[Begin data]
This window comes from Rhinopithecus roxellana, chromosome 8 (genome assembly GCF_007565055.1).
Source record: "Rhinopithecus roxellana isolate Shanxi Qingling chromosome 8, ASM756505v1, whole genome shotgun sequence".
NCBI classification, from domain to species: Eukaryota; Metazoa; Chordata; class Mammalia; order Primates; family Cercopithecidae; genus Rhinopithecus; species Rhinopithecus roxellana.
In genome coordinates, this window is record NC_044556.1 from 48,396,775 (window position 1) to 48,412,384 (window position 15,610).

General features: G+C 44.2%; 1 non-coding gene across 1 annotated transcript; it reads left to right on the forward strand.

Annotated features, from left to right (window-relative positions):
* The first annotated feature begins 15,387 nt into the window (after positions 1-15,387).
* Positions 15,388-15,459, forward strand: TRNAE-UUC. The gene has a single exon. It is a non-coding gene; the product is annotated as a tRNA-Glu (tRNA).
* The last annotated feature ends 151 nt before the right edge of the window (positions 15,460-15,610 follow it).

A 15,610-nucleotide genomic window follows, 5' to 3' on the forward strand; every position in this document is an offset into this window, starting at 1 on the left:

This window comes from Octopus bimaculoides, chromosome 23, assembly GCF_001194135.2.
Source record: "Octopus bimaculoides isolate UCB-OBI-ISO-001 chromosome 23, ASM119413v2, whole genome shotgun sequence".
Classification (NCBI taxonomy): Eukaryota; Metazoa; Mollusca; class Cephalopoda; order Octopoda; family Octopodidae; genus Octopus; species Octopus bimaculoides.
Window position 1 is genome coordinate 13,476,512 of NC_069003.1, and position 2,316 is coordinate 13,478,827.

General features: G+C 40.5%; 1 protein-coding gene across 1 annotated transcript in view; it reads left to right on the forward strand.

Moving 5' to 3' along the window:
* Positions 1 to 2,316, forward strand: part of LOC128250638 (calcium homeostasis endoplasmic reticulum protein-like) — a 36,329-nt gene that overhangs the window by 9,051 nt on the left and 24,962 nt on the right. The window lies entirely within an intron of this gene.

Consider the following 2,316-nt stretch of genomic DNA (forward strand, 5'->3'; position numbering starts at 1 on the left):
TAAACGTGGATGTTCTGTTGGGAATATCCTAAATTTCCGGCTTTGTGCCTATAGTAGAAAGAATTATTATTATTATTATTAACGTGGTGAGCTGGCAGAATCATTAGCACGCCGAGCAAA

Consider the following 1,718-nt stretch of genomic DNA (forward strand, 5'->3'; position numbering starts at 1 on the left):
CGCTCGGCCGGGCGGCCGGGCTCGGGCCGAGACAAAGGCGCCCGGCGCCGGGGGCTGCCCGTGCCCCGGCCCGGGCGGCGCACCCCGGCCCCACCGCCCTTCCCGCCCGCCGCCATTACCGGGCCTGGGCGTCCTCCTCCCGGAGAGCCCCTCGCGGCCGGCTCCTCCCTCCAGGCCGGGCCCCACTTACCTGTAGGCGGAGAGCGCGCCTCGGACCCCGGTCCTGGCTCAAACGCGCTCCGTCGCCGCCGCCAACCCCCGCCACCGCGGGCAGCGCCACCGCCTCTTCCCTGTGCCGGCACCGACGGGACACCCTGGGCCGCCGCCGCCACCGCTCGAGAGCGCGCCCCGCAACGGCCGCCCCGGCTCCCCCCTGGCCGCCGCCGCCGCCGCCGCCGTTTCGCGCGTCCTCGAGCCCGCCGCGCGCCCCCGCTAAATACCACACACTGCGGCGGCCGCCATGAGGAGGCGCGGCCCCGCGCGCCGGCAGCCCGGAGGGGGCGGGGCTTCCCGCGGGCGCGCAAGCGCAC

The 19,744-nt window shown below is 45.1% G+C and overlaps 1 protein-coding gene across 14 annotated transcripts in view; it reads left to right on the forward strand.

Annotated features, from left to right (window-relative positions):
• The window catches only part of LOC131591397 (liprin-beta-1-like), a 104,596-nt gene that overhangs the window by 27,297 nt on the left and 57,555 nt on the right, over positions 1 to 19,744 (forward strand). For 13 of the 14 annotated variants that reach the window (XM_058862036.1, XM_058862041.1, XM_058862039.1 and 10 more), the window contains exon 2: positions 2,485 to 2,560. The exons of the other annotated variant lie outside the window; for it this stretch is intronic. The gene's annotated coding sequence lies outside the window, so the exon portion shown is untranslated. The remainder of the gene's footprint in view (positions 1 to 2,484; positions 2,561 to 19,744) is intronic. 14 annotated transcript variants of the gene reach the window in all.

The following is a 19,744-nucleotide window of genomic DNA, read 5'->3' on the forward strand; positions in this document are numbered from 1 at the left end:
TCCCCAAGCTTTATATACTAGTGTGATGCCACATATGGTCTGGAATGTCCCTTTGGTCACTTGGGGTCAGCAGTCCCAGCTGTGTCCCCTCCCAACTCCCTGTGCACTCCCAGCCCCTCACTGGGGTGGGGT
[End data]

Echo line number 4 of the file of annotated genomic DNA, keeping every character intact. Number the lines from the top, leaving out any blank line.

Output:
In genome coordinates, this window is record NC_044556.1 from 48,396,775 (window position 1) to 48,412,384 (window position 15,610).